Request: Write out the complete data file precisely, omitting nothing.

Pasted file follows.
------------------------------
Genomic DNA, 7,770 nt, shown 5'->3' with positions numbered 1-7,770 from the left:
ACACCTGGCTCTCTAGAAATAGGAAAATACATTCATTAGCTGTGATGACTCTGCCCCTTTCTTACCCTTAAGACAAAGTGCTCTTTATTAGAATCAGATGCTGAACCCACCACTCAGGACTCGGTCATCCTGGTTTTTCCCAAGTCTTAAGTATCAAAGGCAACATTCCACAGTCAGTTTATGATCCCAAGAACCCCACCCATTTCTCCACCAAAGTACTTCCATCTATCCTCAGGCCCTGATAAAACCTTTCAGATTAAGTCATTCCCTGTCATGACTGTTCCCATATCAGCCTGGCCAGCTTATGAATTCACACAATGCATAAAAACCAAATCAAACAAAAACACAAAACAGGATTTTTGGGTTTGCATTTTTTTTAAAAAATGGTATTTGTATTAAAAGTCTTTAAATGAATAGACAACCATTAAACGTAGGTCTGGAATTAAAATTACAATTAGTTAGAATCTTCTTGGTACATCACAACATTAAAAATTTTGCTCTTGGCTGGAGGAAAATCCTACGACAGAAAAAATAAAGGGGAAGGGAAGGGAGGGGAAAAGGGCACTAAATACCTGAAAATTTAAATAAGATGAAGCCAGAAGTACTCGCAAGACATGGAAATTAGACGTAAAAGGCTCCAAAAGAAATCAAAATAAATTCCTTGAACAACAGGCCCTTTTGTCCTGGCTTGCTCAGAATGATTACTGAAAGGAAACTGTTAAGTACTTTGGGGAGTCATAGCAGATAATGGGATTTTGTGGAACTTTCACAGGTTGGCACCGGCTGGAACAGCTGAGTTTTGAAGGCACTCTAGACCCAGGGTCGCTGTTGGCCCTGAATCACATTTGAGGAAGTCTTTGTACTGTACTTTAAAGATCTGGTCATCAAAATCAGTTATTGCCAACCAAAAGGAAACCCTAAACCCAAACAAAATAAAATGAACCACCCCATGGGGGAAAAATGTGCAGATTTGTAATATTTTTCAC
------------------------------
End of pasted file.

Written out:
Genomic DNA, 7,770 nt, shown 5'->3' with positions numbered 1-7,770 from the left:
ACACCTGGCTCTCTAGAAATAGGAAAATACATTCATTAGCTGTGATGACTCTGCCCCTTTCTTACCCTTAAGACAAAGTGCTCTTTATTAGAATCAGATGCTGAACCCACCACTCAGGACTCGGTCATCCTGGTTTTTCCCAAGTCTTAAGTATCAAAGGCAACATTCCACAGTCAGTTTATGATCCCAAGAACCCCACCCATTTCTCCACCAAAGTACTTCCATCTATCCTCAGGCCCTGATAAAACCTTTCAGATTAAGTCATTCCCTGTCATGACTGTTCCCATATCAGCCTGGCCAGCTTATGAATTCACACAATGCATAAAAACCAAATCAAACAAAAACACAAAACAGGATTTTTGGGTTTGCATTTTTTTTAAAAAATGGTATTTGTATTAAAAGTCTTTAAATGAATAGACAACCATTAAACGTAGGTCTGGAATTAAAATTACAATTAGTTAGAATCTTCTTGGTACATCACAACATTAAAAATTTTGCTCTTGGCTGGAGGAAAATCCTACGACAGAAAAAATAAAGGGGAAGGGAAGGGAGGGGAAAAGGGCACTAAATACCTGAAAATTTAAATAAGATGAAGCCAGAAGTACTCGCAAGACATGGAAATTAGACGTAAAAGGCTCCAAAAGAAATCAAAATAAATTCCTTGAACAACAGGCCCTTTTGTCCTGGCTTGCTCAGAATGATTACTGAAAGGAAACTGTTAAGTACTTTGGGGAGTCATAGCAGATAATGGGATTTTGTGGAACTTTCACAGGTTGGCACCGGCTGGAACAGCTGAGTTTTGAAGGCACTCTAGACCCAGGGTCGCTGTTGGCCCTGAATCACATTTGAGGAAGTCTTTGTACTGTACTTTAAAGATCTGGTCATCAAAATCAGTTATTGCCAACCAAAAGGAAACCCTAAACCCAAACAAAATAAAATGAACCACCCCATGGGGGAAAAATGTGCAGATTTGTAATATTTTTCAC